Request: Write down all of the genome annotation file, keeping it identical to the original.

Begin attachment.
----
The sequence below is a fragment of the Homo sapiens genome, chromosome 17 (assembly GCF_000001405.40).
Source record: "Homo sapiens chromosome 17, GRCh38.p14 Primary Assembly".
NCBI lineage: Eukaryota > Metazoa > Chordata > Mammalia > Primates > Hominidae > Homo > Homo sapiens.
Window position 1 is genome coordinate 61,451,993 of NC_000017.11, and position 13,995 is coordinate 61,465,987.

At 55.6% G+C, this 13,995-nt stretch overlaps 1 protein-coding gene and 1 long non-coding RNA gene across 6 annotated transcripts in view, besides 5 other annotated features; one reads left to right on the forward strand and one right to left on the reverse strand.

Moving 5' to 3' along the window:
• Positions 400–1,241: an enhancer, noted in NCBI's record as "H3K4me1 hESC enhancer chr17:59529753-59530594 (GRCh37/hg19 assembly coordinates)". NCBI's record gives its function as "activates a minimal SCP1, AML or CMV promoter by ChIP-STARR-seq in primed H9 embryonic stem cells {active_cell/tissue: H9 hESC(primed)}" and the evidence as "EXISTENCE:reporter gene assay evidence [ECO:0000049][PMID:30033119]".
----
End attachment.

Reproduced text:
The sequence below is a fragment of the Homo sapiens genome, chromosome 17 (assembly GCF_000001405.40).
Source record: "Homo sapiens chromosome 17, GRCh38.p14 Primary Assembly".
NCBI lineage: Eukaryota > Metazoa > Chordata > Mammalia > Primates > Hominidae > Homo > Homo sapiens.
Window position 1 is genome coordinate 61,451,993 of NC_000017.11, and position 13,995 is coordinate 61,465,987.

At 55.6% G+C, this 13,995-nt stretch overlaps 1 protein-coding gene and 1 long non-coding RNA gene across 6 annotated transcripts in view, besides 5 other annotated features; one reads left to right on the forward strand and one right to left on the reverse strand.

Moving 5' to 3' along the window:
• Positions 400–1,241: an enhancer, noted in NCBI's record as "H3K4me1 hESC enhancer chr17:59529753-59530594 (GRCh37/hg19 assembly coordinates)". NCBI's record gives its function as "activates a minimal SCP1, AML or CMV promoter by ChIP-STARR-seq in primed H9 embryonic stem cells {active_cell/tissue: H9 hESC(primed)}" and the evidence as "EXISTENCE:reporter gene assay evidence [ECO:0000049][PMID:30033119]".